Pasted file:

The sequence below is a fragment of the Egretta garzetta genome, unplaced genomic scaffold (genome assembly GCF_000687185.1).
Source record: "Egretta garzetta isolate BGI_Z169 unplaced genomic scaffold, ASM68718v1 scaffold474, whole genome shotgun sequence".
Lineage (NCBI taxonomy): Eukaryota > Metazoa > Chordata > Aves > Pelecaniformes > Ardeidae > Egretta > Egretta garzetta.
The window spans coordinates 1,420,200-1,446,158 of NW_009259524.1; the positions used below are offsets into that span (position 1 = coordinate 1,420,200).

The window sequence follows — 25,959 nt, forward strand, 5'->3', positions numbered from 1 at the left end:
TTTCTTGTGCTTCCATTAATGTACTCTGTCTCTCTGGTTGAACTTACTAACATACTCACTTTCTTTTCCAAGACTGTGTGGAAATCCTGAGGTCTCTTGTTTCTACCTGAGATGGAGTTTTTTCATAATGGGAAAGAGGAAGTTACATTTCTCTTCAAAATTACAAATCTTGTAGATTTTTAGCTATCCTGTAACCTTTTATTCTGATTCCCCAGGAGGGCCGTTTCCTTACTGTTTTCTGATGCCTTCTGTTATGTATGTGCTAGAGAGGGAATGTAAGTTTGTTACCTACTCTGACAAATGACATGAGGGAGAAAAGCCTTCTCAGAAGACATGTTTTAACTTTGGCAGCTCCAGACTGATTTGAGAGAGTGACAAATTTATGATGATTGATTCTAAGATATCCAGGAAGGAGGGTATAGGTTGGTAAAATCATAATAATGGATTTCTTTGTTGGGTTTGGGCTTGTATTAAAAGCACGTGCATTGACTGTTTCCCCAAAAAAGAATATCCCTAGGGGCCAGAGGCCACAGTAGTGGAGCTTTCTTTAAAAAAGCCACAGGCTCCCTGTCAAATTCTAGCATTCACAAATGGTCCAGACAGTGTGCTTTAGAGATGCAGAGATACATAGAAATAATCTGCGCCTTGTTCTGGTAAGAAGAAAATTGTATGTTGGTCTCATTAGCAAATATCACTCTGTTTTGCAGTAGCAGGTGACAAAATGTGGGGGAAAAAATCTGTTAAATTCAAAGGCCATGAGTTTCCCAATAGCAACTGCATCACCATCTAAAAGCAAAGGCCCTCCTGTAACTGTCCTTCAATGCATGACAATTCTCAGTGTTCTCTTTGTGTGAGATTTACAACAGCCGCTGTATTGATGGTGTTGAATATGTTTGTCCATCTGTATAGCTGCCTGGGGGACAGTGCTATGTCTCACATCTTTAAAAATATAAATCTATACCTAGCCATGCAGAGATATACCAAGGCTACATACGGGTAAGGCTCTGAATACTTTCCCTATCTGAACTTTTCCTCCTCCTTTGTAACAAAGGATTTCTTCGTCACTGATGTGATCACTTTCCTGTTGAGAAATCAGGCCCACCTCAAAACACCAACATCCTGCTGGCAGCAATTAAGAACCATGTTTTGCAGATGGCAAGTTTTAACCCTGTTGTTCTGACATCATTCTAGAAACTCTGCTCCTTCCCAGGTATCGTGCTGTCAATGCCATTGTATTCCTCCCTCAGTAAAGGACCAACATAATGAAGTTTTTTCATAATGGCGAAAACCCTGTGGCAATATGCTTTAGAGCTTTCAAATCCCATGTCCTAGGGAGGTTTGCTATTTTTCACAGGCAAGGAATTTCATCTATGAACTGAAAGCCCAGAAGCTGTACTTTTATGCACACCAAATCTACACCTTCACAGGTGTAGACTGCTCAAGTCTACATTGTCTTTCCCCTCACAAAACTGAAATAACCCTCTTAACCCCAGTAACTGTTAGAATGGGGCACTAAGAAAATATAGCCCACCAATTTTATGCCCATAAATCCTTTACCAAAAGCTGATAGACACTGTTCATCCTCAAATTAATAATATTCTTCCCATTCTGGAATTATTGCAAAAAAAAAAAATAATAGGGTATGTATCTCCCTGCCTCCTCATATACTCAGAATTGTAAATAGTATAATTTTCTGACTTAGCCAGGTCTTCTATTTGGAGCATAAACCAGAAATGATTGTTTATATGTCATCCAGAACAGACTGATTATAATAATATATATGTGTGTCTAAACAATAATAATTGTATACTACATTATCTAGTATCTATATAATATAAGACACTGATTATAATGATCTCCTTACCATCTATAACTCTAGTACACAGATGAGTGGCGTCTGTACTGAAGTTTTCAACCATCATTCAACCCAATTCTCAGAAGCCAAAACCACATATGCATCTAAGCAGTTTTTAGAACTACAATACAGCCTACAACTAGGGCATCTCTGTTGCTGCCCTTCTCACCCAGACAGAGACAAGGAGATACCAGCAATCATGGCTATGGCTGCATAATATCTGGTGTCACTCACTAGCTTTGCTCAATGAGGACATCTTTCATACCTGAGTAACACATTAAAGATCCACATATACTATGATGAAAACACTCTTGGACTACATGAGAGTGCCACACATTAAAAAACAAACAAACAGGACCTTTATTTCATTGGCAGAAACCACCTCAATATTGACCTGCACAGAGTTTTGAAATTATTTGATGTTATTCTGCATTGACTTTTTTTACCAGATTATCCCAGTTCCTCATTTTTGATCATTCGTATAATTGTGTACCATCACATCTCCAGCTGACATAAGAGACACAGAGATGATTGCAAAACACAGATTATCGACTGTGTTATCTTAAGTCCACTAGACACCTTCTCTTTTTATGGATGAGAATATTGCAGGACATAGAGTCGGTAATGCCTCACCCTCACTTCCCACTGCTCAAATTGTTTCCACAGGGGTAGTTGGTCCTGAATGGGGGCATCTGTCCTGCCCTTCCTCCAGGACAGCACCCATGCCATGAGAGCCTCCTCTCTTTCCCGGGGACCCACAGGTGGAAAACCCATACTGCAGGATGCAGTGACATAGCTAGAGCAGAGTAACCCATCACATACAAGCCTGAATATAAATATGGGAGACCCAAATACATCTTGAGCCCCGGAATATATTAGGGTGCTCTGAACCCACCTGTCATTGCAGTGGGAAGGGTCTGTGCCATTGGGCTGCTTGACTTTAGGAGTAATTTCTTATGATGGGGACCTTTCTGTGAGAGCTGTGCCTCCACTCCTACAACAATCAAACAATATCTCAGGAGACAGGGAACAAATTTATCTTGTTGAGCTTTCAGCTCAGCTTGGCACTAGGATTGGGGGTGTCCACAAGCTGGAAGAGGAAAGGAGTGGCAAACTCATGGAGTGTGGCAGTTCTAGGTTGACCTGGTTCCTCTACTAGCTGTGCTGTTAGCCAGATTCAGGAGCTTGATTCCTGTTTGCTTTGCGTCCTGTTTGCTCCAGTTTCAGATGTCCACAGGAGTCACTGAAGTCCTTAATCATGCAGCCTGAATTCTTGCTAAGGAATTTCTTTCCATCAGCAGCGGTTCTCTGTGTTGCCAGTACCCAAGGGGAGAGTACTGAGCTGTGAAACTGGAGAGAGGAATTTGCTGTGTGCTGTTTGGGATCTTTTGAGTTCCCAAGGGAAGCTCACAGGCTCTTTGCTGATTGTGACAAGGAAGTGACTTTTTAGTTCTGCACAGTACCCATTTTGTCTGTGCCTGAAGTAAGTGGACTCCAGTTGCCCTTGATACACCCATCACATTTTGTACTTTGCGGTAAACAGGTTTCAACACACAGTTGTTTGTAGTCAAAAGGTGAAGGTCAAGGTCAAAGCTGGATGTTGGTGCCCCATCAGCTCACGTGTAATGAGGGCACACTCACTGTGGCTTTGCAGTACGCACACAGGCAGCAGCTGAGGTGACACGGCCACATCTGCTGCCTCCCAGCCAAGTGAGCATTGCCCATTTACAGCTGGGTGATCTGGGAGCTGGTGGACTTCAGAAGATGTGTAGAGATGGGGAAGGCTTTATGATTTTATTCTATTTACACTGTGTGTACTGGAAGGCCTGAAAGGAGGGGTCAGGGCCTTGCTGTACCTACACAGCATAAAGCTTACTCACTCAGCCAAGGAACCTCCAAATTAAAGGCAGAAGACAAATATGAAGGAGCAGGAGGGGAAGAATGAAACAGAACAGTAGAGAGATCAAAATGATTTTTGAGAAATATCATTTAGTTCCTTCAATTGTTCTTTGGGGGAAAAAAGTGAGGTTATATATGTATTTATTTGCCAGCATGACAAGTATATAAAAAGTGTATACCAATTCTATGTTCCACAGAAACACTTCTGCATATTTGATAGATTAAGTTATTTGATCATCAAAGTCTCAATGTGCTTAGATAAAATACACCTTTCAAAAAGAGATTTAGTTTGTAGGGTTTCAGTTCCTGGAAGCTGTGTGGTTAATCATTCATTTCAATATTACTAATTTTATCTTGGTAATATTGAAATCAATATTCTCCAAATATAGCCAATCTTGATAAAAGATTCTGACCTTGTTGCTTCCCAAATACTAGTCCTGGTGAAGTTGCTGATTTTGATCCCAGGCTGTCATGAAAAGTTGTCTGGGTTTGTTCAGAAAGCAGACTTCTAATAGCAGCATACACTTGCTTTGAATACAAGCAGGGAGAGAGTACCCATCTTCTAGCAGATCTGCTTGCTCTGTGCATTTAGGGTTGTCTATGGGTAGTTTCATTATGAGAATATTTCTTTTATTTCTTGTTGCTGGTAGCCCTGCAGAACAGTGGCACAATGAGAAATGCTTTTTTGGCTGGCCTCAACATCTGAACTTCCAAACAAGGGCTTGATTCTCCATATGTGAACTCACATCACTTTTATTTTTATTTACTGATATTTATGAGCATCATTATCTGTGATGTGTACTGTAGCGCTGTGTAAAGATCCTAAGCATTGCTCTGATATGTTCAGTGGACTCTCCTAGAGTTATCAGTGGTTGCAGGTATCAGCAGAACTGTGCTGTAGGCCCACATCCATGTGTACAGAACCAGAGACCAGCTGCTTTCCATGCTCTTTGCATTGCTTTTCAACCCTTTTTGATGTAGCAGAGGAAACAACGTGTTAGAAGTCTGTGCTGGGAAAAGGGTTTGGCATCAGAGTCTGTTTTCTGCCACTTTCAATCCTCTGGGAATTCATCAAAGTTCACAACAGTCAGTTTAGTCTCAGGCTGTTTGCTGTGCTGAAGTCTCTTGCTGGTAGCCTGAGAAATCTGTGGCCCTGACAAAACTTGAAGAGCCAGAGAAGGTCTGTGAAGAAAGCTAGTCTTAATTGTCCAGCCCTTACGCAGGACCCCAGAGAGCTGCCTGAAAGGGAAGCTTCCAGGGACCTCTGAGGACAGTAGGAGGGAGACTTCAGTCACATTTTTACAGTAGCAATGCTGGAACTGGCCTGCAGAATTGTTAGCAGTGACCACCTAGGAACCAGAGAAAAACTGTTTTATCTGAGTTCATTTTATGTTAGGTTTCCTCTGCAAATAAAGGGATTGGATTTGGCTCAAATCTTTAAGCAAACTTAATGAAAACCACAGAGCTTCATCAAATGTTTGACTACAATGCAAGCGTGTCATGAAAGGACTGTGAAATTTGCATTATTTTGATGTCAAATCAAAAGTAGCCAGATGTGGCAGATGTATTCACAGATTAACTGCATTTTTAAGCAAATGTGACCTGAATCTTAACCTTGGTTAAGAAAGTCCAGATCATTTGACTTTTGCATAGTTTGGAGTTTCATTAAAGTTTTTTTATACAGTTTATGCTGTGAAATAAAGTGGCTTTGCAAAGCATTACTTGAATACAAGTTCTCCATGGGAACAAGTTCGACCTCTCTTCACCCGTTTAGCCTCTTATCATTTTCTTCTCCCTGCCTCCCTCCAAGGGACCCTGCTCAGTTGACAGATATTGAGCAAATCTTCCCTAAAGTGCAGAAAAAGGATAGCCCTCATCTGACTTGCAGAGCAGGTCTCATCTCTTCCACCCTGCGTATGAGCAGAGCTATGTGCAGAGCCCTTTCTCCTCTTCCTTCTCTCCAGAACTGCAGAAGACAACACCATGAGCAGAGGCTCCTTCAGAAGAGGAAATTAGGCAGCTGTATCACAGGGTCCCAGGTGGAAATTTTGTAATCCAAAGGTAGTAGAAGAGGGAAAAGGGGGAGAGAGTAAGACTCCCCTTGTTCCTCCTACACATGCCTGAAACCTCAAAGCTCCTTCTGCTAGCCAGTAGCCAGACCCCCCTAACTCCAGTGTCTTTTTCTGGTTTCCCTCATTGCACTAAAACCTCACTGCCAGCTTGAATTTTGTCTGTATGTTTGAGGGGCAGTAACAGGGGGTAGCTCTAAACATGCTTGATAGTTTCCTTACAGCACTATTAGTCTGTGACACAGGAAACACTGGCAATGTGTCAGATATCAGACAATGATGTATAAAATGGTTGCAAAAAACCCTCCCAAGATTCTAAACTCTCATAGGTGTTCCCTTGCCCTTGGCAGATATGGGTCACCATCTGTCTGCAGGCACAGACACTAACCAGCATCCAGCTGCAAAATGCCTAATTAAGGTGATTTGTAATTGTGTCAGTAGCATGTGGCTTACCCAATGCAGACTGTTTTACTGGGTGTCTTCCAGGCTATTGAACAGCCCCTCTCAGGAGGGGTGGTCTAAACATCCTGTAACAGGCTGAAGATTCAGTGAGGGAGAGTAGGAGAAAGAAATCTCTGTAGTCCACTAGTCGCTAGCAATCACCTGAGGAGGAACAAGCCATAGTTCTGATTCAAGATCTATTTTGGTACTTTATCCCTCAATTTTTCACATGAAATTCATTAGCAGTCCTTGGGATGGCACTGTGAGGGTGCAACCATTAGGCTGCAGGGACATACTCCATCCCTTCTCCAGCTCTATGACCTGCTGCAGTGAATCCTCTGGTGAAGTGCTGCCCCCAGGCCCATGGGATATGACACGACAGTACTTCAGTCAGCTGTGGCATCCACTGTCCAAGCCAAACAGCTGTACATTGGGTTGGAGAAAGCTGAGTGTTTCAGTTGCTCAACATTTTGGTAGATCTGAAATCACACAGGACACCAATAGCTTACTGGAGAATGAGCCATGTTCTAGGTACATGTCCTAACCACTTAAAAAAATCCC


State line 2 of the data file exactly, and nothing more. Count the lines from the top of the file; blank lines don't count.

Source record: "Egretta garzetta isolate BGI_Z169 unplaced genomic scaffold, ASM68718v1 scaffold474, whole genome shotgun sequence".